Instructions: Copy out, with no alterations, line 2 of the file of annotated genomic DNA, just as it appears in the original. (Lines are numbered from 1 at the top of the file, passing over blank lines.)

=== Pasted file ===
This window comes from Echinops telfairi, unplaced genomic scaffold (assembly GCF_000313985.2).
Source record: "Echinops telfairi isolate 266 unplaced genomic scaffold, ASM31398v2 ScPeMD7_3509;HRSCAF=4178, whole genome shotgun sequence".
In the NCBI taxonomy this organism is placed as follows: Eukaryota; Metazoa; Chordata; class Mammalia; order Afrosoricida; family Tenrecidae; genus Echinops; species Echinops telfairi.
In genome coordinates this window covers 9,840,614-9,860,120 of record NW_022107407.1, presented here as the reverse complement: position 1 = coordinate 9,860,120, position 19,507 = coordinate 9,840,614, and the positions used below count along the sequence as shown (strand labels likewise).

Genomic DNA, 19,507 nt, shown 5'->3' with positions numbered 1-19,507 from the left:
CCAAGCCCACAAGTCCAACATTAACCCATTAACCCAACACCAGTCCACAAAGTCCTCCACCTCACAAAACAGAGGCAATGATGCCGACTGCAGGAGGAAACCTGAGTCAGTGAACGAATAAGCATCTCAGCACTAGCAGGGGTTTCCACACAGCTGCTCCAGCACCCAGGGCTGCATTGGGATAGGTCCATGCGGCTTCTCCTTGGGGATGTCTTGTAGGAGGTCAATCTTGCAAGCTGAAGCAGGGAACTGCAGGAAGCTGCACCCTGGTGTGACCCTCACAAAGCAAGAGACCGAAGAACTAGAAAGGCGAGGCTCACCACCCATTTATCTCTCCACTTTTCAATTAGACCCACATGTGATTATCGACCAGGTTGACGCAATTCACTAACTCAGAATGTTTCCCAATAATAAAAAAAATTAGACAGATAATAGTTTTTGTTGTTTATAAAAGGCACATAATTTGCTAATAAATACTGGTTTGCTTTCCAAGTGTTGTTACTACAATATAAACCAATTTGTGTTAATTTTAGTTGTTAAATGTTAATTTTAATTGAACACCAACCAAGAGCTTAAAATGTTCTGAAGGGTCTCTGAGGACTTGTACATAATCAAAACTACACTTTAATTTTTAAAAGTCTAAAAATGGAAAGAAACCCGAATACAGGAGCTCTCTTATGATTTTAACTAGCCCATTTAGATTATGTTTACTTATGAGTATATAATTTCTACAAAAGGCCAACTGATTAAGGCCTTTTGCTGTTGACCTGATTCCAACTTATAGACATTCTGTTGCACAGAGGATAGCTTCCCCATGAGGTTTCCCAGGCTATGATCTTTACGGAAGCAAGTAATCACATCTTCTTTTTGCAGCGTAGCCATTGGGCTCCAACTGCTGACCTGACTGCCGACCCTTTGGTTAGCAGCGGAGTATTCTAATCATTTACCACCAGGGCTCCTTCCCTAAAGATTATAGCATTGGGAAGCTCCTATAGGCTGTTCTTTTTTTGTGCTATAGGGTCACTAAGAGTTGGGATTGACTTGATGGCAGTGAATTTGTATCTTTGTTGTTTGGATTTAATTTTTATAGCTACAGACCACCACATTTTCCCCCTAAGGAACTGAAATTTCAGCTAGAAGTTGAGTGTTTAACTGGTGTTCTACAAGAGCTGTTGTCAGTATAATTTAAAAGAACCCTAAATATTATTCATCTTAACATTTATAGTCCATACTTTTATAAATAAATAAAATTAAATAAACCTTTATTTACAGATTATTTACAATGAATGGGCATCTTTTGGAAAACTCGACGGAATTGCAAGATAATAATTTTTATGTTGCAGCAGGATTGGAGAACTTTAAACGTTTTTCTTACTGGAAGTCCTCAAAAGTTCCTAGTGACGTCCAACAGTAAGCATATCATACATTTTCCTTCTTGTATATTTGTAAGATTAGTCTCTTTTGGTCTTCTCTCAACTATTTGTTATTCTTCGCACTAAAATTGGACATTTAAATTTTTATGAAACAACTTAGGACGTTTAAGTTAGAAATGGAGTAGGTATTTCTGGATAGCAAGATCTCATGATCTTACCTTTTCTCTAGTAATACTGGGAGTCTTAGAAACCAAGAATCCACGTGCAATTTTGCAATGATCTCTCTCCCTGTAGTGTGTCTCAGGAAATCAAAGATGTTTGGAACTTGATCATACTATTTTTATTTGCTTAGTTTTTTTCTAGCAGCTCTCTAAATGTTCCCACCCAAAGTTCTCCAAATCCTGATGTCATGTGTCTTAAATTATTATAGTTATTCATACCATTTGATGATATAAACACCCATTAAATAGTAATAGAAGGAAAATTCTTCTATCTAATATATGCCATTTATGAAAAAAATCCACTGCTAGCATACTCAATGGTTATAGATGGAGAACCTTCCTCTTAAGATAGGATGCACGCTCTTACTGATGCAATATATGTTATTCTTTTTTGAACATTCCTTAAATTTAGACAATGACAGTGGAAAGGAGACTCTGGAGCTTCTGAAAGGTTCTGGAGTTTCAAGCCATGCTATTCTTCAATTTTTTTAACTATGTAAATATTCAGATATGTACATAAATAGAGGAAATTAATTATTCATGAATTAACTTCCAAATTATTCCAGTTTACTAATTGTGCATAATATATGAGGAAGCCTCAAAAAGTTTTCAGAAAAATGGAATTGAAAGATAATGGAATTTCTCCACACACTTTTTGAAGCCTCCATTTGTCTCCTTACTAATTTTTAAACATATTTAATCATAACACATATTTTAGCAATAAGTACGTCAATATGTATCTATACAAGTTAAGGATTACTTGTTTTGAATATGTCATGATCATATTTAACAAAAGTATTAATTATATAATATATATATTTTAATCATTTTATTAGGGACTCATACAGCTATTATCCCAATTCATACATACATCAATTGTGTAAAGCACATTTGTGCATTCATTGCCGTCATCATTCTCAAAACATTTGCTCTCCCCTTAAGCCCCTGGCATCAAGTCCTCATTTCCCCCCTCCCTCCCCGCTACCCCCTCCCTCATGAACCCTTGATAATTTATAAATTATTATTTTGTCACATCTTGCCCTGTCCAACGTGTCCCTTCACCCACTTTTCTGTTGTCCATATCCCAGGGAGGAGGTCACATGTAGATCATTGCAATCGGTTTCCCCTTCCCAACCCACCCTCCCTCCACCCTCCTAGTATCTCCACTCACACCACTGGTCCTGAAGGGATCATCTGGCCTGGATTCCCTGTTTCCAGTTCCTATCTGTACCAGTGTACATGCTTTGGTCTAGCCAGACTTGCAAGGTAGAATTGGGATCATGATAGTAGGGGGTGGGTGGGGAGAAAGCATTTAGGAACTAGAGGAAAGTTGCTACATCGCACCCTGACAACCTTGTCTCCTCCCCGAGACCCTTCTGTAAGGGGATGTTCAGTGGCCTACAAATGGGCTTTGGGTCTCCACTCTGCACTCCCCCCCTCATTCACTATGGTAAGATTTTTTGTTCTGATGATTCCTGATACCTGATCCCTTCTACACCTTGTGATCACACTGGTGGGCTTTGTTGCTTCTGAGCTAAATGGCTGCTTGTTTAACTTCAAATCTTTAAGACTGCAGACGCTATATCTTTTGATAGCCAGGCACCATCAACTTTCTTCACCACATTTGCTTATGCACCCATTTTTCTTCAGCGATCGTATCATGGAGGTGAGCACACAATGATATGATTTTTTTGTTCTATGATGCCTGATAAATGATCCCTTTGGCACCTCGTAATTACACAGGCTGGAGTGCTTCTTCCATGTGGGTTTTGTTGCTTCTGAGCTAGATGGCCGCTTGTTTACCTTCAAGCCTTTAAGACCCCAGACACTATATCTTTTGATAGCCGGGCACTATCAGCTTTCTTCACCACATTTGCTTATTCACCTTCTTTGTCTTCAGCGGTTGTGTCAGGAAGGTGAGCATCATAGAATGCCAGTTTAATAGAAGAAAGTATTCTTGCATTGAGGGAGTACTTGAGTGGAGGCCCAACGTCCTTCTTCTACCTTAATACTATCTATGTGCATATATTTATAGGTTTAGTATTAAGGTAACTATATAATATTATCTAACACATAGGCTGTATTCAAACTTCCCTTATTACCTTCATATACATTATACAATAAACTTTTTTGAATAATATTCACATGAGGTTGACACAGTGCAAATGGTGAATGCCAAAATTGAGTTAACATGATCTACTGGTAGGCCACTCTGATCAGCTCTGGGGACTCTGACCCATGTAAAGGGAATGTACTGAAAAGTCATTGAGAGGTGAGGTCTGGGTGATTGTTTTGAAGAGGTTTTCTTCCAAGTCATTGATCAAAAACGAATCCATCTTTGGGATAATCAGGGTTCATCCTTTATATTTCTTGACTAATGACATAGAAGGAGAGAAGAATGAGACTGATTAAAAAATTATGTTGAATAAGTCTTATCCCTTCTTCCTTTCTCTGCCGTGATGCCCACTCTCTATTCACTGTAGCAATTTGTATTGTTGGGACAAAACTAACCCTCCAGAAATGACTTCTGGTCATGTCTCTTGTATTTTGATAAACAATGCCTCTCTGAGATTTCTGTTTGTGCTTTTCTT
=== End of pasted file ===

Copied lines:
Source record: "Echinops telfairi isolate 266 unplaced genomic scaffold, ASM31398v2 ScPeMD7_3509;HRSCAF=4178, whole genome shotgun sequence".